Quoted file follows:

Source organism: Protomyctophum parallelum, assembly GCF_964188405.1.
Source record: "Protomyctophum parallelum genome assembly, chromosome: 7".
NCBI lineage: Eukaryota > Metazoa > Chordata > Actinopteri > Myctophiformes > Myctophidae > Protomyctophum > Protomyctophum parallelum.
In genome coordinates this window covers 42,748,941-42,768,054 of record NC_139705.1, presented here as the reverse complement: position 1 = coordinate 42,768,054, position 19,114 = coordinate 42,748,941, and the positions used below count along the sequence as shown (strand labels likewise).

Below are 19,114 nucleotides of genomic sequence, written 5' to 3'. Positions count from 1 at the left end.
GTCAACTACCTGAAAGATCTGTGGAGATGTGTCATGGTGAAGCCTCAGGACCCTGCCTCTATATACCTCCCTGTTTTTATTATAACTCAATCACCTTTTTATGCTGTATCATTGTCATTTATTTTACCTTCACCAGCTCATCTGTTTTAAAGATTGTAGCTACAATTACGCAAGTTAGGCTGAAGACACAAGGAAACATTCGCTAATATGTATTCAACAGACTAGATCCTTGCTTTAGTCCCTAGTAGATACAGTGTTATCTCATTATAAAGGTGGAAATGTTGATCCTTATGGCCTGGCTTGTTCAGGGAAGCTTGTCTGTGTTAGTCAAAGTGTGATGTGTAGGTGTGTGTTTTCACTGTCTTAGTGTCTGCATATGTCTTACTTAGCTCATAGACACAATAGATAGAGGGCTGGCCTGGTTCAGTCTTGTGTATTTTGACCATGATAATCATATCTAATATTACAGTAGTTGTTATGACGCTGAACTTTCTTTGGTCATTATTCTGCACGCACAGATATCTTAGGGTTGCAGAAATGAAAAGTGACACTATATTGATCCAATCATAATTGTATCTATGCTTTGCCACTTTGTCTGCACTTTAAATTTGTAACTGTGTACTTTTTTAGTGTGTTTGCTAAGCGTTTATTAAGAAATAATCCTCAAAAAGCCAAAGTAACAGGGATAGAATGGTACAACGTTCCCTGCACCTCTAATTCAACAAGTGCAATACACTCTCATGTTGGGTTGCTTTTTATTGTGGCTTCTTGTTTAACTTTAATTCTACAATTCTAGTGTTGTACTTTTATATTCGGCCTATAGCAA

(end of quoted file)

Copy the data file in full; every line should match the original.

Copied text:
Source organism: Protomyctophum parallelum, assembly GCF_964188405.1.
Source record: "Protomyctophum parallelum genome assembly, chromosome: 7".
NCBI lineage: Eukaryota > Metazoa > Chordata > Actinopteri > Myctophiformes > Myctophidae > Protomyctophum > Protomyctophum parallelum.
In genome coordinates this window covers 42,748,941-42,768,054 of record NC_139705.1, presented here as the reverse complement: position 1 = coordinate 42,768,054, position 19,114 = coordinate 42,748,941, and the positions used below count along the sequence as shown (strand labels likewise).

Below are 19,114 nucleotides of genomic sequence, written 5' to 3'. Positions count from 1 at the left end.
GTCAACTACCTGAAAGATCTGTGGAGATGTGTCATGGTGAAGCCTCAGGACCCTGCCTCTATATACCTCCCTGTTTTTATTATAACTCAATCACCTTTTTATGCTGTATCATTGTCATTTATTTTACCTTCACCAGCTCATCTGTTTTAAAGATTGTAGCTACAATTACGCAAGTTAGGCTGAAGACACAAGGAAACATTCGCTAATATGTATTCAACAGACTAGATCCTTGCTTTAGTCCCTAGTAGATACAGTGTTATCTCATTATAAAGGTGGAAATGTTGATCCTTATGGCCTGGCTTGTTCAGGGAAGCTTGTCTGTGTTAGTCAAAGTGTGATGTGTAGGTGTGTGTTTTCACTGTCTTAGTGTCTGCATATGTCTTACTTAGCTCATAGACACAATAGATAGAGGGCTGGCCTGGTTCAGTCTTGTGTATTTTGACCATGATAATCATATCTAATATTACAGTAGTTGTTATGACGCTGAACTTTCTTTGGTCATTATTCTGCACGCACAGATATCTTAGGGTTGCAGAAATGAAAAGTGACACTATATTGATCCAATCATAATTGTATCTATGCTTTGCCACTTTGTCTGCACTTTAAATTTGTAACTGTGTACTTTTTTAGTGTGTTTGCTAAGCGTTTATTAAGAAATAATCCTCAAAAAGCCAAAGTAACAGGGATAGAATGGTACAACGTTCCCTGCACCTCTAATTCAACAAGTGCAATACACTCTCATGTTGGGTTGCTTTTTATTGTGGCTTCTTGTTTAACTTTAATTCTACAATTCTAGTGTTGTACTTTTATATTCGGCCTATAGCAA